15. ^ Thomas Lawson, "Rhapsody in Pink: Stephen Prina Paints," East of Borneo (April 11, 2013).
  16. ^ Sophie P. Gibling, "Types of Musical Listening," The Musical Quarterly (1917): 385-389.
  17. ^ Sophie P. Gibling, "Problems of Musical Criticism," The Musical Quarterly 2(2)(1916): 244-248.
  18. ^ Ehrhard Bahr, Weimar on the Pacific: German Exile Culture in Los Angeles and the Crisis in Modernism (University of California Press 2007): 153. ISBN 9780520257955
  19. ^ Stacey Allan, "The Brief Love of John Cage for Pauline Gibling Schindler," East of Borneo (January 7, 2011).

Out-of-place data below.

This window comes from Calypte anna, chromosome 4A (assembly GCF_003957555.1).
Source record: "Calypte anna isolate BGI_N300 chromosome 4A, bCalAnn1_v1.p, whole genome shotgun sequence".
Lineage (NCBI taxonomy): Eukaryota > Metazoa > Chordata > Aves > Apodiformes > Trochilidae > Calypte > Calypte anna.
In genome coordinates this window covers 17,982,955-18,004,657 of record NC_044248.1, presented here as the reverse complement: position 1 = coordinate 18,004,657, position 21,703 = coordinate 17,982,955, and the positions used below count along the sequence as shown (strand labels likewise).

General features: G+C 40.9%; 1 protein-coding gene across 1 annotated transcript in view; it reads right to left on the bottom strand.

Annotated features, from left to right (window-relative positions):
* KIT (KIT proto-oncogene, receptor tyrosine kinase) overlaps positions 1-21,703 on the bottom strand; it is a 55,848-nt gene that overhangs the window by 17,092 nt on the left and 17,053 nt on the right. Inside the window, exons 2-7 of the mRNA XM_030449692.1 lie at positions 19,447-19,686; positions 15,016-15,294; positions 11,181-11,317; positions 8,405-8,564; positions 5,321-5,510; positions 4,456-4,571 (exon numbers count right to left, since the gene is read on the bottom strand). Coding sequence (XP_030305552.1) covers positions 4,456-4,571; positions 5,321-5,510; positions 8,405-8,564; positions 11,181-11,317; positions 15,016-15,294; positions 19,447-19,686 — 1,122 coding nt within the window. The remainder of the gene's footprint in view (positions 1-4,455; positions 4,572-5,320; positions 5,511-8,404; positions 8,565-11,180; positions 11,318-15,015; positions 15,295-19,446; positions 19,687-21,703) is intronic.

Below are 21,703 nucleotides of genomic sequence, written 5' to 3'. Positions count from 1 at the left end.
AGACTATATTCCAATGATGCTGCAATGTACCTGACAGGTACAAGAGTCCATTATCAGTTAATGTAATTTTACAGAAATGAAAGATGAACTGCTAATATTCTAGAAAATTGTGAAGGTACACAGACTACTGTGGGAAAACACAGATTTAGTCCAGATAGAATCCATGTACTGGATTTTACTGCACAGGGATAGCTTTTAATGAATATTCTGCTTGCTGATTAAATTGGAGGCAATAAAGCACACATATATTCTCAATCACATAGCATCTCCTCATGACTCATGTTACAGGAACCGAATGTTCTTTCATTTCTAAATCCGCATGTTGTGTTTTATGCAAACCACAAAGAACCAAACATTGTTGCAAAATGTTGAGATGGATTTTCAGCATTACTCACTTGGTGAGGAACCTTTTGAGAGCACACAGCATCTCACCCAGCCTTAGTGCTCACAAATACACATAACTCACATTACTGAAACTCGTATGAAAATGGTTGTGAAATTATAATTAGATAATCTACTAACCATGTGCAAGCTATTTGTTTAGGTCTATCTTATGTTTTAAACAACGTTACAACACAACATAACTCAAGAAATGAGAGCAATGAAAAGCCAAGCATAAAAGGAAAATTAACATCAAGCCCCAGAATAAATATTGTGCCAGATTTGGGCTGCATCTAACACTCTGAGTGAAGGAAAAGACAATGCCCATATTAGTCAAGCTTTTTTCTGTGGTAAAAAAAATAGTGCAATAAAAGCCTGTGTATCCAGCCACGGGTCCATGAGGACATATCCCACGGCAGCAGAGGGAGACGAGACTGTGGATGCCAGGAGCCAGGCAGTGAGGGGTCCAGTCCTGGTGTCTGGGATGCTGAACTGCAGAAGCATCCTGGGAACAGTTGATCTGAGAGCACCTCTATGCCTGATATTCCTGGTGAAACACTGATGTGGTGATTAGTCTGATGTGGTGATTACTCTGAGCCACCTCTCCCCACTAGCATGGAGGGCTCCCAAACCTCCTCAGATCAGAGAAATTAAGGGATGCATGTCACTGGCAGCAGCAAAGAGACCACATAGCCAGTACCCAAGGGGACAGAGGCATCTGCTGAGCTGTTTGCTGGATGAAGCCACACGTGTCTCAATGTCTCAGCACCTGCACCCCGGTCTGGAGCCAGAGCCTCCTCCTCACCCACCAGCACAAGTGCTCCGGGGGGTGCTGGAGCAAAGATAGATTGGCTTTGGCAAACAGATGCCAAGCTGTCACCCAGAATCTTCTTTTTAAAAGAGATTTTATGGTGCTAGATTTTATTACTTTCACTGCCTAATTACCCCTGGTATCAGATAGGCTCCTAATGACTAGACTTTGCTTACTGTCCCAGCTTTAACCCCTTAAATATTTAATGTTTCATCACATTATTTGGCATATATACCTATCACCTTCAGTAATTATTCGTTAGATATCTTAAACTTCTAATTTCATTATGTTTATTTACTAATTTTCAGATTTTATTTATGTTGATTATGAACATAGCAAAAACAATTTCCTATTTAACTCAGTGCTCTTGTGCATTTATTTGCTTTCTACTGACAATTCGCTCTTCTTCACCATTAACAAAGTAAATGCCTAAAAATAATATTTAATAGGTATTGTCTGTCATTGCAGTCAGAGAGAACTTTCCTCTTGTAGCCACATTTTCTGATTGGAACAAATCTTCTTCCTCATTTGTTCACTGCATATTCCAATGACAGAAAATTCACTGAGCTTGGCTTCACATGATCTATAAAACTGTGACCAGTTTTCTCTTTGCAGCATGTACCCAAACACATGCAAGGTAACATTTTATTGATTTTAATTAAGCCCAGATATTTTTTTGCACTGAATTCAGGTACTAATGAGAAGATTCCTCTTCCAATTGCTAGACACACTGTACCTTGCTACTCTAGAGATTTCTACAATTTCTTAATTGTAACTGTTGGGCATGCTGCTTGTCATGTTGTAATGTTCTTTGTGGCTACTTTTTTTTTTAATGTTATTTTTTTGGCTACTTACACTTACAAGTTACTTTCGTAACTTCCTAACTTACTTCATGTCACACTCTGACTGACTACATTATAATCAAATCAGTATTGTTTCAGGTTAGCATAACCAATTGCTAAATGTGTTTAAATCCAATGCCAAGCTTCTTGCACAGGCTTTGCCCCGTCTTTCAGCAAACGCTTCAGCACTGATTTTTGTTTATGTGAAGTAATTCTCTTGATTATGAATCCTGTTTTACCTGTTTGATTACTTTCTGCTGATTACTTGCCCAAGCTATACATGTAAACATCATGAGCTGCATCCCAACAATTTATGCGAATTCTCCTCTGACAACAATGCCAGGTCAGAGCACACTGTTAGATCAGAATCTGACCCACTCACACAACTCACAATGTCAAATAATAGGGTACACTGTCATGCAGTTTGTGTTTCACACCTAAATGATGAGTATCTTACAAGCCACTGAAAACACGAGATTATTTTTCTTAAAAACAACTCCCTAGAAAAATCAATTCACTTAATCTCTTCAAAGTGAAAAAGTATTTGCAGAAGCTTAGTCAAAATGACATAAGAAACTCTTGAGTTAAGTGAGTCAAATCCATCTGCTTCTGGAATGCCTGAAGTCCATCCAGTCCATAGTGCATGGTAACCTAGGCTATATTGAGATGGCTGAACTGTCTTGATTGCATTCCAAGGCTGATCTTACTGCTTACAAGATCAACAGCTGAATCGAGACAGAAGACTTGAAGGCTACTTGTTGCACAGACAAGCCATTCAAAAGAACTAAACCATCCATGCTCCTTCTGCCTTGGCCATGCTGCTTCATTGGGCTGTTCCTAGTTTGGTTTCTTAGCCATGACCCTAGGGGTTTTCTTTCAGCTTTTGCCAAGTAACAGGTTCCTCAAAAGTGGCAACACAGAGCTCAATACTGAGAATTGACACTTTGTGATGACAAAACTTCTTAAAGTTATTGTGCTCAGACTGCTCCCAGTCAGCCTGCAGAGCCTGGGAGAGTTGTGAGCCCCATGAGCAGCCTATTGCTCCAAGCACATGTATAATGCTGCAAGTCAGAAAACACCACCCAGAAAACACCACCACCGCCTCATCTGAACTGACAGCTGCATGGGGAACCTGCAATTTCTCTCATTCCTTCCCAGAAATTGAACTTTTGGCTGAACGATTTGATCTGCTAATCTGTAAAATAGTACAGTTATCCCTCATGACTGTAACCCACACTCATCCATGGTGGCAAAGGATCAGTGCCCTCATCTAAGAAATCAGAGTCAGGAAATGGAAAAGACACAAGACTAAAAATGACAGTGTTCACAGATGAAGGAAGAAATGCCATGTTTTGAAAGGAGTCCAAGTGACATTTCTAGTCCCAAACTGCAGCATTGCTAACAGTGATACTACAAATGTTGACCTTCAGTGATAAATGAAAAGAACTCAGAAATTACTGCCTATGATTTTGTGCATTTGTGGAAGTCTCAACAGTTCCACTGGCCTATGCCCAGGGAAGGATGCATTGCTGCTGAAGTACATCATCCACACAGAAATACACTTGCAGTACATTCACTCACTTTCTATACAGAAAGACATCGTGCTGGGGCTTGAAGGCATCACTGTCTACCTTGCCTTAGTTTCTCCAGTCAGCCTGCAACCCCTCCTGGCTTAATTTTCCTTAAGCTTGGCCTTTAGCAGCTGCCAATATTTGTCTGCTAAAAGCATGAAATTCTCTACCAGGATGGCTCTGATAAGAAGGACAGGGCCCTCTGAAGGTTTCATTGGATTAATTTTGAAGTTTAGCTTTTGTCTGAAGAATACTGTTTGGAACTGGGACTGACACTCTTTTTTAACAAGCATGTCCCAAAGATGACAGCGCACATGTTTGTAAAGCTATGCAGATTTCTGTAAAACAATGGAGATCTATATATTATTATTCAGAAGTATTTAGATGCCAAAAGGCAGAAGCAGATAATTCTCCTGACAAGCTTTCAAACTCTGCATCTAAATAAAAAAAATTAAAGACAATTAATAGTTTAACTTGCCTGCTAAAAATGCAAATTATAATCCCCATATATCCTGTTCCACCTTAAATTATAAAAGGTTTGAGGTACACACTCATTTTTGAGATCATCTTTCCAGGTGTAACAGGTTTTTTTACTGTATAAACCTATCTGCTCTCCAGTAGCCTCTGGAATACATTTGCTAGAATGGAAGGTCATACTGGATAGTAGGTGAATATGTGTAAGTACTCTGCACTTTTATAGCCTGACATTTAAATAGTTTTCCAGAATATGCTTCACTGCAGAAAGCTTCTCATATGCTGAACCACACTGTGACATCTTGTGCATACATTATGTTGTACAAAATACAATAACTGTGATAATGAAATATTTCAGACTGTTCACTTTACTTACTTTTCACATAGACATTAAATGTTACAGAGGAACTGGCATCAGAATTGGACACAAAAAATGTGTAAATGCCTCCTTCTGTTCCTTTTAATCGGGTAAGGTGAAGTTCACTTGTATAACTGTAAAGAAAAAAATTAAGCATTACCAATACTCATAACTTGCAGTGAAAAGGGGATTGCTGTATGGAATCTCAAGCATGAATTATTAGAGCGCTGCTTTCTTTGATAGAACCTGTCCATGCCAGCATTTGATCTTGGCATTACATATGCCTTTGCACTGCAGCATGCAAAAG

20. ^ Thomas S. Hines, "'Then Not Yet "Cage"': The Los Angeles Years, 1912-1938," in Marjorie Perloff and Charles Junkerman, John Cage: Composed in America (University of Chicago Press 1994): 84-88. ISBN 9780226660578
  21. ^ The Friends of Schindler House website.
  22. ^ Bill Rollins, "Schindler House: All but invisible amid high-rise buildings and trees, home built in 1921 continues to influence inspire", Los Angeles Times (March 13, 1983): r1.
  23. ^ "The Perils of Pauline Schindler," Arts Meme (October 15, 2013).

Other sources[edit]

  • Crosse, John (2014). The Carmelites in "Bohemian Crossroads: Art & Culture Collide Then Subside on the Monterey Peninsula" edited by Ted Wells. Guardian Stewardship Editions. ISBN 978-0991134908.